Hiring Supervisor appoints Search Committee Chair and Search Committee Members
The Search Committee should have members who have legitimate and direct interests in the selection process. Criteria used in selecting the Search Committee members often include the following:
- knowledge of the substantive area
- demonstrated ability in promoting a deliberative process
- knowledge of the campus and its surrounding communities
- strong interpersonal and recruitment skills
The members of the Search Committee should possess sensitivity to affirmative action issues. When possible, women and minorities from within the unit should be represented on all Search Committees to offer diverse perspectives and different ideas that may enhance efforts to recruit and evaluate candidates. However, since these individuals tend to be asked frequently to serve on an array of committees, this may not always be feasible. There is certainly no objection to including women or minorities from other departments or administrative units or enlisting their help in the search process. Human Resources and the Affirmative Action Office are available to meet with the committee or to serve as a resource at any point in the search process. The Search Committee will want to evaluate all steps of its search in terms of affirmative action, with particular attention to the danger of unintentionally introducing any kind of discriminatory practice into the process.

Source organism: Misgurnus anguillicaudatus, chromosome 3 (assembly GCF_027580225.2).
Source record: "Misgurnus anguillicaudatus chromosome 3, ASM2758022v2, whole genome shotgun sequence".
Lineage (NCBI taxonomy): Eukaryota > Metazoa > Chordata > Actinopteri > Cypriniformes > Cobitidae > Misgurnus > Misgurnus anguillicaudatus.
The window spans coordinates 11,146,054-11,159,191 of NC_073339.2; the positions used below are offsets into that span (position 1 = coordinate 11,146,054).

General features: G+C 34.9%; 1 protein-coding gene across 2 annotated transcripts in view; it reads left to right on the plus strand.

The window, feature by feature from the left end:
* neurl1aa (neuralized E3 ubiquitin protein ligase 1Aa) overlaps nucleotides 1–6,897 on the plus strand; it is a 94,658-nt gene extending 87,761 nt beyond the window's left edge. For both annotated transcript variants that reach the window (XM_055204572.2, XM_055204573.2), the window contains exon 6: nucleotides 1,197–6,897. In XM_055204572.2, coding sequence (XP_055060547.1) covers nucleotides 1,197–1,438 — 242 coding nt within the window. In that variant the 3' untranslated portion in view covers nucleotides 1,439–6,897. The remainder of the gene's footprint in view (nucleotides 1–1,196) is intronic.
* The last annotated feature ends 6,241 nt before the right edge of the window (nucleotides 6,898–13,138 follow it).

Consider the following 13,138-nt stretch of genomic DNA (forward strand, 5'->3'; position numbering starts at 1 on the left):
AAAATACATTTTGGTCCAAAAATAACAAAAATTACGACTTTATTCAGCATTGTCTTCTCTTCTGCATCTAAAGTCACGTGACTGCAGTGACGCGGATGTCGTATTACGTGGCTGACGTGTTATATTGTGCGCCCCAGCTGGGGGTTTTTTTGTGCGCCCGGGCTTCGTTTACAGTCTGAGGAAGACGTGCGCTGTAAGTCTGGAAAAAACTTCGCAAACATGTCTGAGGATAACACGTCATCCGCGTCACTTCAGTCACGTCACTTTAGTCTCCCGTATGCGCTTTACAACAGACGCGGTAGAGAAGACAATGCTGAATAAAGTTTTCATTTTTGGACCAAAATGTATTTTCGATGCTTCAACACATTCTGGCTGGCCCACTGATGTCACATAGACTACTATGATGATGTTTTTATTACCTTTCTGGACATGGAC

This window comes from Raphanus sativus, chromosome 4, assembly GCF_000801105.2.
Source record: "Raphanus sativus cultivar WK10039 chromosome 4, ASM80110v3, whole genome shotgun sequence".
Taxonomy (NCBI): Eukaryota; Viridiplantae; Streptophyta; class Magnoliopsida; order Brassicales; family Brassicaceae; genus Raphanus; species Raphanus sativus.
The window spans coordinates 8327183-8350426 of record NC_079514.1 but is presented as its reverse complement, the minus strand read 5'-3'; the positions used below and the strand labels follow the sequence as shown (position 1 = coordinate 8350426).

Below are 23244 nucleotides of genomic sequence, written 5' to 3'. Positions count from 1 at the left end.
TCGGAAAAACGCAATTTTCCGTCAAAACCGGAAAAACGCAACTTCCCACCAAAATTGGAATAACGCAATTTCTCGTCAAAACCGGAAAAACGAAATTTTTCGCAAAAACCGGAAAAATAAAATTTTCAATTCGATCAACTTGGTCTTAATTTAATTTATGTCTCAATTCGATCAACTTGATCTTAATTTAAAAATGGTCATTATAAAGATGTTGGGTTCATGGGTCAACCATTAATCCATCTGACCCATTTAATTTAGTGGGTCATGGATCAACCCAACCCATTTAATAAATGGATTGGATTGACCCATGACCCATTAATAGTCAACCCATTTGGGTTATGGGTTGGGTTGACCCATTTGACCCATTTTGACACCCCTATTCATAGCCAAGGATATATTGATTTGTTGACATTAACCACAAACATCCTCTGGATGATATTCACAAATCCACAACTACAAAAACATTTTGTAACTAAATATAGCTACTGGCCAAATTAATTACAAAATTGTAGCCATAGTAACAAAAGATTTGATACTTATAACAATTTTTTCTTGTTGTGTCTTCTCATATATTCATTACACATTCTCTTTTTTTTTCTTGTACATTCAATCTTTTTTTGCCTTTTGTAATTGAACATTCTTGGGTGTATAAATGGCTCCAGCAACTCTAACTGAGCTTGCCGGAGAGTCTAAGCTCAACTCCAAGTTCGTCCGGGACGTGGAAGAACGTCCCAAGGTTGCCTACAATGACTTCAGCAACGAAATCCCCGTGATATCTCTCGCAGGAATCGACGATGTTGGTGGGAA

The charge to the Search Committee must be clear and precise. Ambiguity in the charge, in the role of the committee, or in the extent of its authority can create confusion that will hamper and delay the selection process at crucial points. Ideally, a Search Committee should be as small as possible, yet large enough to include as many legitimate interests as possible. It must be remembered that it takes time to meet as often as a Search Committee will find necessary. The more members, the more difficult it is to have everyone present for the meetings — all of which are important.